No Professor Left Behind
Colleges should resist the movement to quantify everything they do, writes Edward F. Palm, but that doesn't mean all assessment is bad.
At the annual meeting of one of the regional accrediting agencies a few years ago, I wandered into the strangest session I’ve witnessed in any academic gathering. The first presenter, a young woman, reported on a meeting she had attended that fall in an idyllic setting. She had, she said, been privileged to spend three days “doing nothing but talking assessment” with three of the leading people in the field, all of whom she named and one of whom was on this panel with her. “It just doesn’t get any better than that!” she proclaimed. I kept waiting for her to pass on some of the wisdom and practical advice she had garnered at this meeting, but it didn’t seem to be that kind of presentation.
The title of the next panel I chose suggested that I would finally learn what accrediting agencies meant by “creating a culture of assessment.” This group of presenters, four in all, reenacted the puppet show they claimed to have used to get professors on their campus interested in assessment. The late Jim Henson, I suspect, would have advised against giving up their day jobs.
And thus it was with all the panels I tried to attend. I learned nothing about what to assess or how to assess it. Instead, I seemed to have wandered into a kind of New Age revival at which the already converted, the true believers, were testifying about how great it was to have been washed in the data and how to spread the good news among non-believers on their campus.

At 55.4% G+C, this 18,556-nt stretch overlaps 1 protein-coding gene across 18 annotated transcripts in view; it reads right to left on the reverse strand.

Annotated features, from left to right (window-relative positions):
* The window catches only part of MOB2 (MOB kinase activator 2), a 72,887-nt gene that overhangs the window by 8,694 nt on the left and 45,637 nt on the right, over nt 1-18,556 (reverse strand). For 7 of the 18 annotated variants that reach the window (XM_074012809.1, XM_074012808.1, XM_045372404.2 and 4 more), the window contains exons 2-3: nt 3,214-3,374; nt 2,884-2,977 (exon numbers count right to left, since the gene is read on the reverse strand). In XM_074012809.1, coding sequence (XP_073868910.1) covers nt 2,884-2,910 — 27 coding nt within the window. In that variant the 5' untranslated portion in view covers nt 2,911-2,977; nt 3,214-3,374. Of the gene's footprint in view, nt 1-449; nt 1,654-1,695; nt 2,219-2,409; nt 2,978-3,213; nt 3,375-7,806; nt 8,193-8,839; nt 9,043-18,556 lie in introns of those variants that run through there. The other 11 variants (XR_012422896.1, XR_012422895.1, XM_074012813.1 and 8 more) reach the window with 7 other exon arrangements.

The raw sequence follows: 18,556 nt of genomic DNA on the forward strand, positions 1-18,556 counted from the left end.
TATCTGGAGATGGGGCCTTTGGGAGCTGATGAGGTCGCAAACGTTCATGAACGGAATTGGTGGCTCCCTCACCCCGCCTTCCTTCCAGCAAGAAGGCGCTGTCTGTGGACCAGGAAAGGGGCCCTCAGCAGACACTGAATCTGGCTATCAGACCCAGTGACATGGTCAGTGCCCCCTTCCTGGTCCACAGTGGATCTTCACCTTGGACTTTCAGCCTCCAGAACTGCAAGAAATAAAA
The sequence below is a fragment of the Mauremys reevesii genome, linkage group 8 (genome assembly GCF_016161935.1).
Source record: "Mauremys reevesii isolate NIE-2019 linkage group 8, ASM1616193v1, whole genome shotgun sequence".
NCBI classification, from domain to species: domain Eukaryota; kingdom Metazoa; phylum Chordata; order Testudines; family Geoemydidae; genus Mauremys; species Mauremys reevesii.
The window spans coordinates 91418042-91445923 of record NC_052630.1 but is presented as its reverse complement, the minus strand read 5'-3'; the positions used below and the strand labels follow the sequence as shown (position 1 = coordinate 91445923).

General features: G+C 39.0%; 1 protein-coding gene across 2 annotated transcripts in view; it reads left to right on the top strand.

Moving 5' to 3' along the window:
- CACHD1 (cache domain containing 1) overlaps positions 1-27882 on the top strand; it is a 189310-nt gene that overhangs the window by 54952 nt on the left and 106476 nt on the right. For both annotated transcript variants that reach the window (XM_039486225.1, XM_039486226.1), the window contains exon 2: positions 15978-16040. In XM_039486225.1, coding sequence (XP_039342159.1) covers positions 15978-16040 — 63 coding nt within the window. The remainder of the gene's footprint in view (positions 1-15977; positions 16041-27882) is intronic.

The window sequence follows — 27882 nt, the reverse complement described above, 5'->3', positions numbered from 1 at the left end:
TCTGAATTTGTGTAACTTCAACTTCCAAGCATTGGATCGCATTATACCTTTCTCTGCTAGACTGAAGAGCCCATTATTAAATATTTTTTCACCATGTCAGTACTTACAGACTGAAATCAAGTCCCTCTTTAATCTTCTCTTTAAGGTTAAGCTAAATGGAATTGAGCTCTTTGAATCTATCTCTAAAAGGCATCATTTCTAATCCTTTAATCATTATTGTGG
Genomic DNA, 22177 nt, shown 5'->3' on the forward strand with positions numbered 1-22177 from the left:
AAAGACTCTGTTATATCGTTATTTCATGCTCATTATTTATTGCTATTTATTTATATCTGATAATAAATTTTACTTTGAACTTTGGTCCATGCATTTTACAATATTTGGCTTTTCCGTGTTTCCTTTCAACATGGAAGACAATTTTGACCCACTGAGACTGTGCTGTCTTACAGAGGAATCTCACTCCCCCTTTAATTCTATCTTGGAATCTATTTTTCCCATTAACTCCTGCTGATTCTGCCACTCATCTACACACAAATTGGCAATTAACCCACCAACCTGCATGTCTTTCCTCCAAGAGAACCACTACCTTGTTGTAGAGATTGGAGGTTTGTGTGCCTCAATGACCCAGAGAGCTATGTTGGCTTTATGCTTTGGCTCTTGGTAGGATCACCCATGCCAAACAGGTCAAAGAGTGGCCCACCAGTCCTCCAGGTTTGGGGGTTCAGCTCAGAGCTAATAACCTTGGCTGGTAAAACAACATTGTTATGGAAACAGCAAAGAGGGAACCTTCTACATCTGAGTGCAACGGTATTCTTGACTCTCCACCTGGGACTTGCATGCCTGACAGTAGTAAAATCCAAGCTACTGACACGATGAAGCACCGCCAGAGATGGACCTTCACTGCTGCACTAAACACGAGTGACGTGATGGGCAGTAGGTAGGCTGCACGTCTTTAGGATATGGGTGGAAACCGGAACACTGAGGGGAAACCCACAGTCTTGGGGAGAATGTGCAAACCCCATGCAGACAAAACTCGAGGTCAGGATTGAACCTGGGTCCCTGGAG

Since that time, I’ve examined several successful accreditation self-studies, and I’ve talked to vice presidents, deans, and faculty members, but I’m still not sure about what a “culture of assessment” is. As nearly as I can determine, once a given institution has arrived at a state of profound insecurity and perpetual self-scrutiny, it has created a “culture of assessment.” The self-criticism and mutual accusation sessions favored by Communist hardliners come to mind, as does a passage from a Credence Clearwater song: “Whenever I ask, how much should I give? The only answer is more, more!”
Most of the faculty resistance we face in trying to meet the mandates of the assessment movement, it seems to me, stems from a single issue: professors feel professionally distrusted and demeaned. The much-touted shift in focus from teaching to student learning at the heart of the assessment movement is grounded in the presupposition that professors have been serving their own ends and not meeting the needs of students. Some fall into that category, but whatever damage they do is greatly overstated, and there is indeed a legitimate place in academe for those professors who are not for the masses. A certain degree of quirkiness and glorious irrelevance were once considered par for the course, and students used to be expected to take some responsibility for their own educations.
Clearly, from what we are hearing about the new federal panel studying colleges, the U.S. Department of Education believes that higher education is too important to be left to academics. What we are really seeing is the re-emergence of the anti-intellectualism endemic to American culture and a corresponding redefinition of higher education in terms of immediately marketable preparation for specific jobs or careers. The irony is that the political party that would get big government off our backs has made an exception of academe.
This is not to suggest, of course, that everything we do in the name of assessment is bad or that we don’t have an obligation to determine that our instruction is effective and relevant. At the meeting of the National Association of Schools of Art and Design, I heard a story that illustrates how the academy got into this fix. It seems an accreditor once asked an art faculty member what his learning outcomes were for the photography course he was teaching that semester. The faculty member replied that he had no learning outcomes because he was trying to turn students into artists and not photographers. When asked then how he knew when his students had become artists, he replied, “I just know.”